But Scott Moe is once again so locked into his role as Kenney's servant that he's outright saying there's somehow some merit in letting Alberta steal Saskatchewan's pensions for its own purposes. And the summer before an impending provincial election would be an ideal time for Saskatchewan's voters - along with responsible citizens across the country - to recognize their mutual interest in ensuring Moe doesn't have the opportunity to sell out Saskatchewan.

Thursday Afternoon Links

This and that for your Thursday reading.

- German Lopez surveys the growing body of research showing how masks help to slow the spread of COVID-19. John Michael McGrath points out the importance of focusing on making school settings safe, rather than prioritizing restaurants and bars. And Hannah Jackson reports on polling showing that Canadians are prepared to accept another shutdown if necessary to stop a second wave - though obviously responsible government now would be preferred over needing to respond to outbreaks later.

- Shelby Prokop-Millar highlights how a wealth tax would be both popular and productive in funding Canada's recovery from COVID-19.

- Meanwhile, Mia Rabson reports on the appalling bias of recovery funding toward boosting dirty fossil fuels rather than clean energy (or any other sustainable form of development). And Barry Saxifrage comments on both the continued rise in global greenhouse gas emissions, and Canada's embarrassing placement as one of the worst per-capita offenders.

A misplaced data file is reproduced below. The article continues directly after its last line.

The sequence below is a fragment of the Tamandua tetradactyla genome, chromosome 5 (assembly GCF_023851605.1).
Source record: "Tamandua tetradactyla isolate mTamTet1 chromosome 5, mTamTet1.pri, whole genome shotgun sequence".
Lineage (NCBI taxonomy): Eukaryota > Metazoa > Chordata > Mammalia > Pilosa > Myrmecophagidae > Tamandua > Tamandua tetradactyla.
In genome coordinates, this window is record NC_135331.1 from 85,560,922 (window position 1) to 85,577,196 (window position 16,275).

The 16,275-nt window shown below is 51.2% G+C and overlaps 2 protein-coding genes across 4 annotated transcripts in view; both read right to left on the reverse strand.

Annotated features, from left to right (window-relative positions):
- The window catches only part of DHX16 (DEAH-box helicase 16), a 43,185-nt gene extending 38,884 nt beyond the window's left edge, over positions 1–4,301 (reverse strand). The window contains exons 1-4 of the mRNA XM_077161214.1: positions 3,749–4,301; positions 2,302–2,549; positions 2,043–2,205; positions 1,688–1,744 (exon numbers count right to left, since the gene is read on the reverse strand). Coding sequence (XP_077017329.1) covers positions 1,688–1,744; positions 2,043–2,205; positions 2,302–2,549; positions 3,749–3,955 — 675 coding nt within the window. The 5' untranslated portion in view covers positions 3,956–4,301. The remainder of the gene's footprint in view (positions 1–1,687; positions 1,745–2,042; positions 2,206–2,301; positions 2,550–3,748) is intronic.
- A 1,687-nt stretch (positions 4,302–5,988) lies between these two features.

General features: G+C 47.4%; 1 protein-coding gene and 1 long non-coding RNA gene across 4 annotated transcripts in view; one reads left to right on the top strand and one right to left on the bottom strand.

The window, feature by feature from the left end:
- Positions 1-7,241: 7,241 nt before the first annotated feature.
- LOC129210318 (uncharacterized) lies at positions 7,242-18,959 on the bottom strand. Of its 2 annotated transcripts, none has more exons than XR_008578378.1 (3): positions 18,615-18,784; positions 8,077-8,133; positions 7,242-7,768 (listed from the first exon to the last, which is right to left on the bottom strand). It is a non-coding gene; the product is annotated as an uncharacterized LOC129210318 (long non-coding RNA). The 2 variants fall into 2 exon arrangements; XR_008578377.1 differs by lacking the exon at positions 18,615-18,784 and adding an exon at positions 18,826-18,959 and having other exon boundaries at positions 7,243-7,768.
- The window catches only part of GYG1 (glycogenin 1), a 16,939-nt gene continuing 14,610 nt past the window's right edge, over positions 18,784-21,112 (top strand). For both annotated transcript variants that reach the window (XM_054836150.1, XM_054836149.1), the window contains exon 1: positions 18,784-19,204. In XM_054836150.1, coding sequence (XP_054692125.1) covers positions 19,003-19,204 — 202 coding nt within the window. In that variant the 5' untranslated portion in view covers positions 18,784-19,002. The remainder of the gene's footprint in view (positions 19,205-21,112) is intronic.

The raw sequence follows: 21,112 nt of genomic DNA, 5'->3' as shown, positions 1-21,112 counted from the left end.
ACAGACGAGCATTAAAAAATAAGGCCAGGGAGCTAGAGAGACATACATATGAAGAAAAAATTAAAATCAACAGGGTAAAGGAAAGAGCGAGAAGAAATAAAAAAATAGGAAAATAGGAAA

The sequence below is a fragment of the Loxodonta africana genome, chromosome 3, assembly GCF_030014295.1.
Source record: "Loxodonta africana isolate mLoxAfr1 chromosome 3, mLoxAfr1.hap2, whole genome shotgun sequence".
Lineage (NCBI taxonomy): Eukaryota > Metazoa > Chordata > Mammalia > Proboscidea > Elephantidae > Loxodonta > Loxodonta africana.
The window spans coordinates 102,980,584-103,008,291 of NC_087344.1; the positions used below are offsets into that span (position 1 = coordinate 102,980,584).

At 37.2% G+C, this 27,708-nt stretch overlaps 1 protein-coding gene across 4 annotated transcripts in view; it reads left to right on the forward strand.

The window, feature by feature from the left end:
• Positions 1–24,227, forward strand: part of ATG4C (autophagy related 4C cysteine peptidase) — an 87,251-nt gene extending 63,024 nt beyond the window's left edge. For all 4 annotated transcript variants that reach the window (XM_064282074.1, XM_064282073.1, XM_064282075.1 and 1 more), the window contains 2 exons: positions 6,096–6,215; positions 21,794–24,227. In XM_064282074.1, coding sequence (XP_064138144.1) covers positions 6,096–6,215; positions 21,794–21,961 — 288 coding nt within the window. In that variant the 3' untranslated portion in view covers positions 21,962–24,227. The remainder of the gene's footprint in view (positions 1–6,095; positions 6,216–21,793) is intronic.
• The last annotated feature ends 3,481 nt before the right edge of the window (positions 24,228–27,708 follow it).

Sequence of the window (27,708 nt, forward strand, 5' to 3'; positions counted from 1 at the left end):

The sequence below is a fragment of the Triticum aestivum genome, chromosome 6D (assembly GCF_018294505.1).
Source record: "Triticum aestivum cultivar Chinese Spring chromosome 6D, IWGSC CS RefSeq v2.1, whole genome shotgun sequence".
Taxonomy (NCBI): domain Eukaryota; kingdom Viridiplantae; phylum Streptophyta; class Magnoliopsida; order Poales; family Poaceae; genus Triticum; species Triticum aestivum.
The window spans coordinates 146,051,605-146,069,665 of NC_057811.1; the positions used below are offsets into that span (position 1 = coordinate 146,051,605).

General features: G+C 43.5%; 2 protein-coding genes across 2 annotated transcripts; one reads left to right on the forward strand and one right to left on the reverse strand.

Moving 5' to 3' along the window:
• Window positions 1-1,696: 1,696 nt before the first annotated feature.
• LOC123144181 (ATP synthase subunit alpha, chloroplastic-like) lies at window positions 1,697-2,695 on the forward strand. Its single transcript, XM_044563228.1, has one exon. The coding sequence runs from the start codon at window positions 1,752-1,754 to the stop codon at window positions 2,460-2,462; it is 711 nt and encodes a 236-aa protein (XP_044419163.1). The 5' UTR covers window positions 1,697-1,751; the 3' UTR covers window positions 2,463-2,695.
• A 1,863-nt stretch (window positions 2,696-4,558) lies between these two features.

- Anna Gross reports on new research showing how man-made emissions have caused Siberia's unprecedented heat wave. And Harry Cockburn discusses the catastrophic effects which could be produced by the melting of a single Antarctic glacier which is currently at risk.

- Finally, Fiona Odlum reports on how conditions in Saskatchewan's jails are even more inhumane than usual due to restrictions arising out of COVID-19. Alyshah Hasham discusses how a single criminal charge can trap a person in a cycle of legal restrictions and barriers. And Michael Spratt argues that we should view mandatory minimum sentences as not just pointless, but downright destructive of community safety.

Wednesday, July 15, 2020

Wednesday Morning Links

Miscellaneous material for your mid-week reading.

- Justin Ling discusses the dangers of the U.S.' fever swamp conspiracy theories as they get shared - and warped - for Canadian marks. Ryan Cooper writes about the conservative victimhood complex which has made it impossible for the U.S. to be governed in the public interest. And Megan Garber notes that the rise in media echo chambers - and connected decline in local news - has kept far too many people from having credible sources reporting on the world around them.